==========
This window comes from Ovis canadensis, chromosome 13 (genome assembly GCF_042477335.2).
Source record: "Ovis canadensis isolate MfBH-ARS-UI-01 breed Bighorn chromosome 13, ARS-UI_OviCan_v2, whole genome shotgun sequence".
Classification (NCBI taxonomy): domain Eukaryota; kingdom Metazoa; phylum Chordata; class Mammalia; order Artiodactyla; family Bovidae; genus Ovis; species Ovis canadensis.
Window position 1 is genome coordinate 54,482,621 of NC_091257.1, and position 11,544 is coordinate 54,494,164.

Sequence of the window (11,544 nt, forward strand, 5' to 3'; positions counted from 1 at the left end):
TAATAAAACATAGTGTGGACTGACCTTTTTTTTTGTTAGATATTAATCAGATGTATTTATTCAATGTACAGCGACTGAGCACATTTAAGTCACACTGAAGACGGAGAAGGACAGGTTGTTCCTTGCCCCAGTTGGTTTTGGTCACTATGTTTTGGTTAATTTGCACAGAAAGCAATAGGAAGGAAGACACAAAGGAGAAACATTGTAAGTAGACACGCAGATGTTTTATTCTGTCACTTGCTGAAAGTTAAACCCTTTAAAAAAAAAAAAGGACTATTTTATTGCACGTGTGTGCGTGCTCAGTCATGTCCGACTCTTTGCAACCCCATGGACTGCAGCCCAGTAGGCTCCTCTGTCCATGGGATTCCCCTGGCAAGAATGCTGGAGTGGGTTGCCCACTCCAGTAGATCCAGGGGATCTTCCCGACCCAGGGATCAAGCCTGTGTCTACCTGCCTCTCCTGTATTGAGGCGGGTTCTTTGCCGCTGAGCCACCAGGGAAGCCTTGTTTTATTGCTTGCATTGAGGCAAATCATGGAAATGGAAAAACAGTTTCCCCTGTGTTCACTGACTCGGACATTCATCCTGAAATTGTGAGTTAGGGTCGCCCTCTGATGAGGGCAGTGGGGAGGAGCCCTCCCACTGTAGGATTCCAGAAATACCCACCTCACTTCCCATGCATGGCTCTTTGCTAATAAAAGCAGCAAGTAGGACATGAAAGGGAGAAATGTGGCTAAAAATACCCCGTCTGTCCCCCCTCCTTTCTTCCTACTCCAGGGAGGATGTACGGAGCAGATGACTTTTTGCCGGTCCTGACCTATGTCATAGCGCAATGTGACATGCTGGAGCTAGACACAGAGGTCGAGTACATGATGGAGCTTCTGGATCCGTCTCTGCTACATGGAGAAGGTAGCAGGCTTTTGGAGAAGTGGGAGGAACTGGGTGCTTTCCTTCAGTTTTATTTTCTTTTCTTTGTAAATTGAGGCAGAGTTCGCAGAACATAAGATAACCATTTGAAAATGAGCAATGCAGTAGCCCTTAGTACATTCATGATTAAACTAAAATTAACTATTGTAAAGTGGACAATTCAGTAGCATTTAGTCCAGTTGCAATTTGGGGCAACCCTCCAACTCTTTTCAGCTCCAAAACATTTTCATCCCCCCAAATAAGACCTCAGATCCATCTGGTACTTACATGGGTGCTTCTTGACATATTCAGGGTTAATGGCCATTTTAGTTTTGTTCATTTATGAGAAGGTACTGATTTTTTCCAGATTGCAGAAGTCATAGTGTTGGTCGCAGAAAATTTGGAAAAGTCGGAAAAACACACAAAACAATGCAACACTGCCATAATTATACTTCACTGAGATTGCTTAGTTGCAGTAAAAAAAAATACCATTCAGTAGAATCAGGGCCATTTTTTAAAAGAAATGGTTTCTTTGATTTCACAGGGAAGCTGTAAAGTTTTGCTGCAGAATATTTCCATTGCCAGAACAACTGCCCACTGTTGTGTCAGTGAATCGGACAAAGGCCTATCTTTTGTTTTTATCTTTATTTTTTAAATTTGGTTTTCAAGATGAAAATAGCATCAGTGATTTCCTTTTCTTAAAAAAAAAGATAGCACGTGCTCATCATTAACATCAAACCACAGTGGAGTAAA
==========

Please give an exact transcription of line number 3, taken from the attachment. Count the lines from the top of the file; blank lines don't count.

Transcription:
Classification (NCBI taxonomy): domain Eukaryota; kingdom Metazoa; phylum Chordata; class Mammalia; order Artiodactyla; family Bovidae; genus Ovis; species Ovis canadensis.